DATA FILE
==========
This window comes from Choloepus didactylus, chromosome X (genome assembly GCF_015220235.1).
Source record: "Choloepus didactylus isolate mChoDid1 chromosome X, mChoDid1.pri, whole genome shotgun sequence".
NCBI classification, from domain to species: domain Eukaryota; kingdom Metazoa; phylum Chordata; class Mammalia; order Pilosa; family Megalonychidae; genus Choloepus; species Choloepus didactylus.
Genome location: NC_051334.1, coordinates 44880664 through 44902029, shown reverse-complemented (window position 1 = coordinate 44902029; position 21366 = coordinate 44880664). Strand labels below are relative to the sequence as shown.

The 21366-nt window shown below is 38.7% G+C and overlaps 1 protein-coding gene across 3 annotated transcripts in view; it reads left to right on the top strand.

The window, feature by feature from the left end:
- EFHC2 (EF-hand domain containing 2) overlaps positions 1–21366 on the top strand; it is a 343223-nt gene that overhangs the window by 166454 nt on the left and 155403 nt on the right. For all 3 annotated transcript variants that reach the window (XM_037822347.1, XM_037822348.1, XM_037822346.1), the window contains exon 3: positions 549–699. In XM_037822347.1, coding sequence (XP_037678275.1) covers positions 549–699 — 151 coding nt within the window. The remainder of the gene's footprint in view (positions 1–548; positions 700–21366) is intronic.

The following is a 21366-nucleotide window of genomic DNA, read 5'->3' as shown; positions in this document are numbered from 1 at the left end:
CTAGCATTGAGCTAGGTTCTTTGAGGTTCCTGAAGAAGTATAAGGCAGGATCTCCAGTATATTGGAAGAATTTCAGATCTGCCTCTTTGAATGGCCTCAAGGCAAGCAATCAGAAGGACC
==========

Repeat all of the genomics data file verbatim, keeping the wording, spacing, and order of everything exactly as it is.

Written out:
This window comes from Choloepus didactylus, chromosome X (genome assembly GCF_015220235.1).
Source record: "Choloepus didactylus isolate mChoDid1 chromosome X, mChoDid1.pri, whole genome shotgun sequence".
NCBI classification, from domain to species: domain Eukaryota; kingdom Metazoa; phylum Chordata; class Mammalia; order Pilosa; family Megalonychidae; genus Choloepus; species Choloepus didactylus.
Genome location: NC_051334.1, coordinates 44880664 through 44902029, shown reverse-complemented (window position 1 = coordinate 44902029; position 21366 = coordinate 44880664). Strand labels below are relative to the sequence as shown.

The 21366-nt window shown below is 38.7% G+C and overlaps 1 protein-coding gene across 3 annotated transcripts in view; it reads left to right on the top strand.

The window, feature by feature from the left end:
- EFHC2 (EF-hand domain containing 2) overlaps positions 1–21366 on the top strand; it is a 343223-nt gene that overhangs the window by 166454 nt on the left and 155403 nt on the right. For all 3 annotated transcript variants that reach the window (XM_037822347.1, XM_037822348.1, XM_037822346.1), the window contains exon 3: positions 549–699. In XM_037822347.1, coding sequence (XP_037678275.1) covers positions 549–699 — 151 coding nt within the window. The remainder of the gene's footprint in view (positions 1–548; positions 700–21366) is intronic.

The following is a 21366-nucleotide window of genomic DNA, read 5'->3' as shown; positions in this document are numbered from 1 at the left end:
CTAGCATTGAGCTAGGTTCTTTGAGGTTCCTGAAGAAGTATAAGGCAGGATCTCCAGTATATTGGAAGAATTTCAGATCTGCCTCTTTGAATGGCCTCAAGGCAAGCAATCAGAAGGACC